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Richfield's New Top-Ranked eSports Teams

Richfield's New Top-Ranked eSports Teams

Richfield’s new eSports club has everything it needs to be considered a sport: teams, weekly practices and a coach. While the two games they play regularly, League of Legends and Rocket League, aren’t what comes to mind for many when they hear the word “sports,” eSports have risen in popularity in the past few years and provide the opportunity for all students—not just those who have an interest in athletics—to be part of a team. 

The Richfield eSports teams are not too bad, either. The League of Legends team finished their first competitive season ranked #20 out of 90 teams across several states in the Midwest—which puts them in the top 22%! The Rocket League team finished #24 out of 137 teams (top 18%). Both teams advanced to playoffs.

“Year one of eSports has been more successful than I could have imagined,” said Ken Friel, Richfield digital learning coach and eSports advisor. Just last week, the #24-ranked Rocket League team beat the #9-ranked team from Chicago to advance to the “sweet 16” of finals. 

So what are League of Legends and Rocket League, exactly? These online games prioritize teamwork and communication, much like other team sports. 

In League of Legends, teams of five players face off against each other, each with a specialized “champion” with wildly different sets of abilities, play styles and responsibilities. Not only do players need to fully understand the mechanics of their own champion, but also their teammates’ and the other team. Each player can choose any of the available champions to play, and there are 159 champions currently available to choose from—so, that’s a lot of knowledge needed to be successful! While the game tests reflexes, critical thinking and decision making, successful teams excel at communication and teamwork.

“In my experience, it's been fun being able to play as a team,” said student Jose, who led the effort to form a League of Legends team. “A lot of team-building skills are practiced, as we coordinate plays in games. We get to build better relationships with each other, and most importantly get to have fun.”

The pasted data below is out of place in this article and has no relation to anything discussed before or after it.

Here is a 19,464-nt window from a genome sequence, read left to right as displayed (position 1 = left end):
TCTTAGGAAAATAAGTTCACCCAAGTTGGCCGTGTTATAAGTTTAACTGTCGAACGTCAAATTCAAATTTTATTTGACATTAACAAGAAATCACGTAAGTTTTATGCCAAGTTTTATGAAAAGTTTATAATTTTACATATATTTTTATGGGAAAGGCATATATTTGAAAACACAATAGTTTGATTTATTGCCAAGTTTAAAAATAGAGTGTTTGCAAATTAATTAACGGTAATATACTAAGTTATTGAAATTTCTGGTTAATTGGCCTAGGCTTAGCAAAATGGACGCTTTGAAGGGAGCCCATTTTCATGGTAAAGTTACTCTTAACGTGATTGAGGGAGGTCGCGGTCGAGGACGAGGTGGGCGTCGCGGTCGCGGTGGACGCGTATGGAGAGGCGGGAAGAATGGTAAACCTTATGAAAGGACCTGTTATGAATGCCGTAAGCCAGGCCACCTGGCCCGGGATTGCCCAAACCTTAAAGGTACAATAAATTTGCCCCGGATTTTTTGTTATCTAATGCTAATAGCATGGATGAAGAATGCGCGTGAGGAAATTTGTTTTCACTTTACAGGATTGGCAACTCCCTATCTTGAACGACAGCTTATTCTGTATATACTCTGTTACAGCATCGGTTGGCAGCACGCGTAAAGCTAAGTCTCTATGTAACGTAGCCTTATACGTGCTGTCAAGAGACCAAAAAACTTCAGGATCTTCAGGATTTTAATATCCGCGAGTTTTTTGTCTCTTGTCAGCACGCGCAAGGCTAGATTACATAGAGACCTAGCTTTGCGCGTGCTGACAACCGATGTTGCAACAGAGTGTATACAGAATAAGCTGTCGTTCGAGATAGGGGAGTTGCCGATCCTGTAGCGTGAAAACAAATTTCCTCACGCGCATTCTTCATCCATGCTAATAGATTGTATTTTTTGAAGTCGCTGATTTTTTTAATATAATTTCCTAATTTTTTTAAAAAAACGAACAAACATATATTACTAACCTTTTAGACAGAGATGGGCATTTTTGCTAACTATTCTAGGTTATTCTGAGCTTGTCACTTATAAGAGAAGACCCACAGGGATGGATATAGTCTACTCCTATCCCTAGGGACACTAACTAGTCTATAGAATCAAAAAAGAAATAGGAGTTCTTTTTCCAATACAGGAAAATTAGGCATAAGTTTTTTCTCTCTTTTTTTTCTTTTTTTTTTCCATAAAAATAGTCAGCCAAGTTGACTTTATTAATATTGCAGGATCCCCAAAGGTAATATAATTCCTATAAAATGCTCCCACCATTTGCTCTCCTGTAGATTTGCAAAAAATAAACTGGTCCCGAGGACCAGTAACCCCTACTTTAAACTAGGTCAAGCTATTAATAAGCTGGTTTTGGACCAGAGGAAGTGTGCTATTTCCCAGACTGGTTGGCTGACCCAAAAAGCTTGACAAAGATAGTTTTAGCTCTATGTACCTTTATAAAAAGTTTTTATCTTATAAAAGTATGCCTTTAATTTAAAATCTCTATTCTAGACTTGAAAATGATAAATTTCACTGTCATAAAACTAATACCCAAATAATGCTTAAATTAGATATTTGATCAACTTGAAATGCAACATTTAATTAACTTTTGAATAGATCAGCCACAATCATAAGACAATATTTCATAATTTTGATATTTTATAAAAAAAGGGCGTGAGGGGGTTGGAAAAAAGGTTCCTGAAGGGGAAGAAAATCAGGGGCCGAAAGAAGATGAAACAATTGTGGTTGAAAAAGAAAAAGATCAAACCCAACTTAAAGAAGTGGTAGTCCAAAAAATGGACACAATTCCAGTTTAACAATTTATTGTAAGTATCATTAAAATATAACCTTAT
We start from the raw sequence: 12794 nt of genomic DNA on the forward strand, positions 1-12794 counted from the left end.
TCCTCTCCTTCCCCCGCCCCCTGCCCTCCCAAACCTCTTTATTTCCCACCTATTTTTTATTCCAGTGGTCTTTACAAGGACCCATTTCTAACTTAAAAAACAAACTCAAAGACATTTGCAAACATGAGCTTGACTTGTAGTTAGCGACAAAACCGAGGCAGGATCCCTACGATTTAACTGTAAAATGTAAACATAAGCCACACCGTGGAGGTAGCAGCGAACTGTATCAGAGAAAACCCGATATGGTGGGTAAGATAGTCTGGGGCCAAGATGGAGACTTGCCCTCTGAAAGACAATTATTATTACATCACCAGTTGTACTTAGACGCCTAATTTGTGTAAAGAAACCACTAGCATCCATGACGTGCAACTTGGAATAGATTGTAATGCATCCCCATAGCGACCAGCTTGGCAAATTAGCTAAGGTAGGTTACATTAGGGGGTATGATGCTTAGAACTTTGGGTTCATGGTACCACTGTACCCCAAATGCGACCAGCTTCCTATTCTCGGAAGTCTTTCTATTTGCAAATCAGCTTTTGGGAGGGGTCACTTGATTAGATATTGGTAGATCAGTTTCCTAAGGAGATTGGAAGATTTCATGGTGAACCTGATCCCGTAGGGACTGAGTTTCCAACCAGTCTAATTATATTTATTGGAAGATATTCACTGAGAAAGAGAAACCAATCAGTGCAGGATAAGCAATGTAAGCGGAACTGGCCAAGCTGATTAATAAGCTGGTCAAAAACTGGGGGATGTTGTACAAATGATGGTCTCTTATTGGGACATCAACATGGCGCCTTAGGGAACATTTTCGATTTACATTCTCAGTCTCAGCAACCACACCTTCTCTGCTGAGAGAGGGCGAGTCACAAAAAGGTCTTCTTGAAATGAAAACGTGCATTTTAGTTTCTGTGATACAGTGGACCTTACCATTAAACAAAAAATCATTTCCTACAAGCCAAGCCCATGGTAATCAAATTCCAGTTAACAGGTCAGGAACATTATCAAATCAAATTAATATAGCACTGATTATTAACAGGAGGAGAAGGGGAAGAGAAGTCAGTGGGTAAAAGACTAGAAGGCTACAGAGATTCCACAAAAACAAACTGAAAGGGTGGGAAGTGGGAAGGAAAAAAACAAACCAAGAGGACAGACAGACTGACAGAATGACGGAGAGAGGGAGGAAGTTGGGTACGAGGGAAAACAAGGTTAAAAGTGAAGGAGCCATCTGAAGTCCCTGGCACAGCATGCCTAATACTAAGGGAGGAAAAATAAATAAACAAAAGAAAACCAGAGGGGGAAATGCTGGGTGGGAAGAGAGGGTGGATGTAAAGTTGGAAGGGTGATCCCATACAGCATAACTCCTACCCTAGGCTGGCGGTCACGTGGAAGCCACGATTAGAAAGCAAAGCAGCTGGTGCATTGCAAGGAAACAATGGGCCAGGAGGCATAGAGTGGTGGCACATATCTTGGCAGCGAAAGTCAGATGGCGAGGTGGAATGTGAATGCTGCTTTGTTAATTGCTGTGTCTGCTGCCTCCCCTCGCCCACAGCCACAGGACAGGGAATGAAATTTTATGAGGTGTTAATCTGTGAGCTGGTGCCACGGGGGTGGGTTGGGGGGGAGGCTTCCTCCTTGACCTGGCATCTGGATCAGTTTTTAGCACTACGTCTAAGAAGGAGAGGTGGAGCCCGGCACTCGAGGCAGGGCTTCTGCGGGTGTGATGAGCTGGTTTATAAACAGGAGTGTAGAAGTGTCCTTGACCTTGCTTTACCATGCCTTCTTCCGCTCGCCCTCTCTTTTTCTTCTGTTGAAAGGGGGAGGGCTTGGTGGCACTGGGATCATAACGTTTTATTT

In Rocket League, players are grouped into two teams of four. Essentially, it’s soccer—but the players are in vehicles. So, the goal is to hit a giant soccer ball into the other team’s goal by bumping the ball with your car. Except the car has rockets on the back, allowing players to be airborne and have short bursts of speed. 

While it’s exciting to be in the top 22 and 18 percentages at the end of the season, the best parts of the Gaming Club are the camaraderie and friendships. 

“All the students came together to help create our gaming room,” said Ashley Acevedo, an IT staff member helping with the group. “It’s created a place for all students to become friends, regardless of their grade or age.”

Over the course of the year, more than 70 students attended eSports during WIN time. Approximately 20 of those students have played after school. Thanks to our funding partners at Beacons, we were able to purchase gaming chairs, a couch, LED lights and a nintendo switch. Funds provided by our last technology levy assisted with the purchase of gaming computers, which students helped to set up and upgrade with new graphics cards.

“Growing up I’ve always felt like I haven’t had people to relate to or had people to do things with,” said Tevy, a member of the League of Legends group. “The eSports team has given me something to look forward to. Friendships built through games, community and a sense of unity are friendships that last forever.”

For the upcoming 2022-23 school year, the season will start on September 16. RHS students need to sign up for eSports and enroll in Beacons to participate. 

The eSports club has big dreams for the future, with hopes to add other games like Valorant, and possibly other consoles like PlayStation or Xbox. They also plan to participate in the Minnesota Varsity League (MNVL), a statewide high school eSports competitive league. A few students also hope to work with RHS art teacher Grace Sacher on a project to create a 20-foot canvas to decorate the gaming room that includes eSports-inspired student art. 

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